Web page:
The master’s signature on the bill confirms conformity of the quantity and quality of the cargo loaded with that description represented in bill of lading. If the master signs the bill knowing that the statement as to apparent quality and quantity of the goods or the date of shipment is incorrect, he makes the owners vicariously liable in fraud to anyone who suffers loss by relying on the presentation.
Tokio Marine & Fire Insurance Company Ltd v Retla Steamship Company  2 Lloyd’s Rep 91:
The term ‘apparent good order and condition’ when used in this Bill of Lading with reference to iron, steel or metal products does not mean that the goods when received, were free of visible rust or moisture. If the shipper so requests, a substitute Bill of Lading will be issued omitting the above definition and setting forth any notations which may appear on the mates' or tally clerks' receipts.
Per Colman J in The David Agmashenebeli  EWHC 104 (Admlty)
It may therefore fairly be said that the statement in bills of lading as to the apparent order and condition of the goods will in many cases be of fundamental importance to the operation of international contracts for the sale of goods carried by sea and to the operation of contracts for the carriage of goods by sea.
It is the shipper or the shipper’s agent who in the ordinary way tenders the bill to the carrier or the carrier’s agent, usually the master, for signature. In so doing, the shipper invites the carrier to acknowledge the truth of the statement in the tendered bill as to the order and condition of the goods which the shipper has delivered into the possession of the carrier pursuant to the contract of affreightment. In determining whether the carrier by the master’s or other agent’s signature accepts contractual responsibility for the accuracy of the statement as to the condition of the goods it is relevant to take account of the fact that it is the shipper or his agent who is delivering the goods and that accordingly any such statement would be as to facts of which he must already have actual or imputed knowledge. Further, because the shipper already has that knowledge he cannot be said to rely on the accuracy of the statement. His requirement goes no further than the need to obtain from the carrier a receipt for the goods in appropriate form. The tender for signature of a bill which states the order and condition of the goods is thus an invitation to the carrier to express his acknowledgment of the truth of the statements in the bill. As such it is an invitation to make a representation of fact as distinct from a binding promise as to the accuracy of the represented facts. The purpose of making that representation is to record the carrier’s evidence as to his receipt of the goods and as to their apparent condition when he did receive them for carriage. Given that bills of lading are negotiable instruments, the specific function of recording that evidence is to inform subsequent holders of the facts represented, for those facts are likely to be relevant to their exercise of contractual rights against sellers of the goods or, indeed, the carriers themselves.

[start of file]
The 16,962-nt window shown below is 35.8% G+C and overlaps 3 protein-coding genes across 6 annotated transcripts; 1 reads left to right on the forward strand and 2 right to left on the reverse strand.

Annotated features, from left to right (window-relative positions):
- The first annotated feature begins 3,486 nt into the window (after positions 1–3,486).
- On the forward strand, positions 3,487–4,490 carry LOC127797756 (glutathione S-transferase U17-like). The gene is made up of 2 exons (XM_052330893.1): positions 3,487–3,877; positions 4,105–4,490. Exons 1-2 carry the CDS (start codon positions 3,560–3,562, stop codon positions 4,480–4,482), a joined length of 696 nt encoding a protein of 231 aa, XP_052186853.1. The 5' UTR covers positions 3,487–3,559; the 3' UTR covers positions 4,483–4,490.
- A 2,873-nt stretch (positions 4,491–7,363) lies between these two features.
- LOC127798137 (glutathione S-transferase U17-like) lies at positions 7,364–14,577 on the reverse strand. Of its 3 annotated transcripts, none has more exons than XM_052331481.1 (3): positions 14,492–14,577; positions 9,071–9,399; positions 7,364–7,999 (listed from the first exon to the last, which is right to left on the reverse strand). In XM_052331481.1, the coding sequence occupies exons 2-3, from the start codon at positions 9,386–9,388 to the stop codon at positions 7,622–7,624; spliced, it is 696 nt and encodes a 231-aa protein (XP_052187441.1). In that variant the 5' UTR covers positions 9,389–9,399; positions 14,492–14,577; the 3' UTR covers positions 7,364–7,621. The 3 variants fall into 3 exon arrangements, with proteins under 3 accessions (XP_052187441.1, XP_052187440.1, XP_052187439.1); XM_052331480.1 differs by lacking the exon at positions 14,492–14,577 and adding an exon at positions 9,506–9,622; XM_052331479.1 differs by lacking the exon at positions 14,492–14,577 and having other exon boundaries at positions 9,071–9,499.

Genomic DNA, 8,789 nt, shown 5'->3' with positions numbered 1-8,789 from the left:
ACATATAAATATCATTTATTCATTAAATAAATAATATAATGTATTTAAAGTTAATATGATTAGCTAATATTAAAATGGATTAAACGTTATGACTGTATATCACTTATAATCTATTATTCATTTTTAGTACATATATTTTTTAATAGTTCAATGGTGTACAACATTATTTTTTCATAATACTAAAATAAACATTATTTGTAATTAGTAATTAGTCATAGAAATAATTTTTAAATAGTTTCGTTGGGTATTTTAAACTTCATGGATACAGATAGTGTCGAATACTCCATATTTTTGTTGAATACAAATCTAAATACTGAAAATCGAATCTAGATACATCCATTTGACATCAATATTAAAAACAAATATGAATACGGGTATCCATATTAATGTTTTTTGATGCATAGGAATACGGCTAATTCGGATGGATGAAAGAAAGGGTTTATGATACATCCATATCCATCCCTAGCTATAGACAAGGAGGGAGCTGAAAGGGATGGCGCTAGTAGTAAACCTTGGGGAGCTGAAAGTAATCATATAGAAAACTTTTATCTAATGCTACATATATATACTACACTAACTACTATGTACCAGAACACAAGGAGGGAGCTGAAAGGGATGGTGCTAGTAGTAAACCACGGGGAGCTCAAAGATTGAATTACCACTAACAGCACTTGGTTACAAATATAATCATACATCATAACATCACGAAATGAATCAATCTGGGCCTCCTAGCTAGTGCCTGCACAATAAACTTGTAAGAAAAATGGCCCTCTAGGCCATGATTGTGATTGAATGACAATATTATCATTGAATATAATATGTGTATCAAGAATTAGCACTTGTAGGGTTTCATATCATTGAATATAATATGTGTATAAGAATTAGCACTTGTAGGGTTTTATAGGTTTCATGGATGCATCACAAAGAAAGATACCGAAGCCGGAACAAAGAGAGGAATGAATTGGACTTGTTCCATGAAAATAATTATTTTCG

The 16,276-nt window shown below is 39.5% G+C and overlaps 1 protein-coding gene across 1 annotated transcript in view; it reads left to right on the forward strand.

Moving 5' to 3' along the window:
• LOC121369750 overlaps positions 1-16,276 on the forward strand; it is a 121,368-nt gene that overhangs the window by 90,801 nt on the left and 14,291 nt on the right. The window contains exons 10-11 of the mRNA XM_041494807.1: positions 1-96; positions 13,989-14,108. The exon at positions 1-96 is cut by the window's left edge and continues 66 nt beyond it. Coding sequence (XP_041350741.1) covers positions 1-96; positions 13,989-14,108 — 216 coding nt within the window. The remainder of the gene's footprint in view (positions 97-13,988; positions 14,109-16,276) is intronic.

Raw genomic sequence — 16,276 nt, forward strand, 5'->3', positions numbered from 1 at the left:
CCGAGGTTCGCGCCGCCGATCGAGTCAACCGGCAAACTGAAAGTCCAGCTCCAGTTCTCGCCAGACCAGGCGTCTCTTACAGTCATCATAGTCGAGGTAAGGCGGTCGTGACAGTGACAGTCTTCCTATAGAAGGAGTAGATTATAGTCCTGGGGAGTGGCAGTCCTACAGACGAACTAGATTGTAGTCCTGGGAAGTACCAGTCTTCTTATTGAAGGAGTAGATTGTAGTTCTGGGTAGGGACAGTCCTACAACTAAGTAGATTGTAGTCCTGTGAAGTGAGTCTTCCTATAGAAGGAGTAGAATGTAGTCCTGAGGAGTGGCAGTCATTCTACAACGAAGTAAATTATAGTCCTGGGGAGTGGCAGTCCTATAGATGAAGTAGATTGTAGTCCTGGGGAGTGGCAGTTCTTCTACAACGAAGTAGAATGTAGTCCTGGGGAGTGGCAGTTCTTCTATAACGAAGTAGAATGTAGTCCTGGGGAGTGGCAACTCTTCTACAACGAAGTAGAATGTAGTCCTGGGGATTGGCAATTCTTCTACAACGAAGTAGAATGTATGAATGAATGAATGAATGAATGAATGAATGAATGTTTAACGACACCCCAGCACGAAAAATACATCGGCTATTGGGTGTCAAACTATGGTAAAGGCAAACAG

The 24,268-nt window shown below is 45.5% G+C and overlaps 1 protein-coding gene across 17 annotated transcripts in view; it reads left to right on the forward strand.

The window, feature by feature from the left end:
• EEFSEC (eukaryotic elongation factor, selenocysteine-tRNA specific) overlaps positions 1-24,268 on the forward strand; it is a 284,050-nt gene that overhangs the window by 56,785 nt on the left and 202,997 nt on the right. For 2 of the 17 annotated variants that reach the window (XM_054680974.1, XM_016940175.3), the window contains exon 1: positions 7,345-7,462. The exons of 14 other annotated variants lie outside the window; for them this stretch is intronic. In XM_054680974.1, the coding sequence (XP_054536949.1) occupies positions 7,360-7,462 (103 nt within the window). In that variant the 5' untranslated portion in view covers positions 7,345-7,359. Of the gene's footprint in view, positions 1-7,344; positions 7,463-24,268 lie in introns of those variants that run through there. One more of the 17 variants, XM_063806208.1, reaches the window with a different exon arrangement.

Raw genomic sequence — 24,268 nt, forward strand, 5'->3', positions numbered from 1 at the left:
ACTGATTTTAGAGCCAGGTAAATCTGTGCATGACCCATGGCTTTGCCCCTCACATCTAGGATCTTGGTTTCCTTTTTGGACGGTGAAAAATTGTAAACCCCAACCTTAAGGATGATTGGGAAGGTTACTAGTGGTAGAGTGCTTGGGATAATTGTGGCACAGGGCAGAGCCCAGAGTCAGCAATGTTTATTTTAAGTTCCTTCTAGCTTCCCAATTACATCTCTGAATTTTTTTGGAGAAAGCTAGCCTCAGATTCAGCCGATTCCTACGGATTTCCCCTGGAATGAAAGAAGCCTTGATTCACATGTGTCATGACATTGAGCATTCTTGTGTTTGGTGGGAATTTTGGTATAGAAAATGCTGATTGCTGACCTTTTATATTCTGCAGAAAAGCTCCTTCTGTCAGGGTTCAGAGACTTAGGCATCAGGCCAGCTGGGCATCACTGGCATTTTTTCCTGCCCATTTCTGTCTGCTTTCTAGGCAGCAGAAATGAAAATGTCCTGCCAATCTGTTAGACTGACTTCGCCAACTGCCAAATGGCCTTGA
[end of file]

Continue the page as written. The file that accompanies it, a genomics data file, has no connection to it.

No doubt where a master proposes to qualify the statement as to the good order and condition of the cargo in a mate’s receipt or bill of lading it would be sensible for him to warn the shipper’s representative that he proposes to do so. That is a matter of common sense so as to give the opportunity to avoid disputes which may involve delays to the vessel, but in the last resort it is the master’s own judgment which is to be recorded and it is open to him to record it by words which reasonably reflect that judgment.
In Sea Success Maritime v African Maritime Carriers  EWHC 1542 (Comm) per Aikens J at para 24:
… that cargo that is properly described as damaged or imperfect in some way can be stated to be in "good order and condition" in the sense of being in "proper" order and condition. Thus a cargo described in a bill of lading as "scrap" or as "hot rolled steel coils with pitting and gouging" can be stated to be in "good order and condition". In the context of clause 52, therefore, the position is that if the description of the goods is such that the Master can sign a bill of lading that says that those goods, as described, are in "apparent good order and condition", then the cargo will not be "subject to clausing of the bill of lading". But if the Master would have to make a notation on the bill of lading so as to reconcile the description of the goods with a statement that they are in "apparent good order and condition", then the cargo is "subject to clausing of the bill of lading".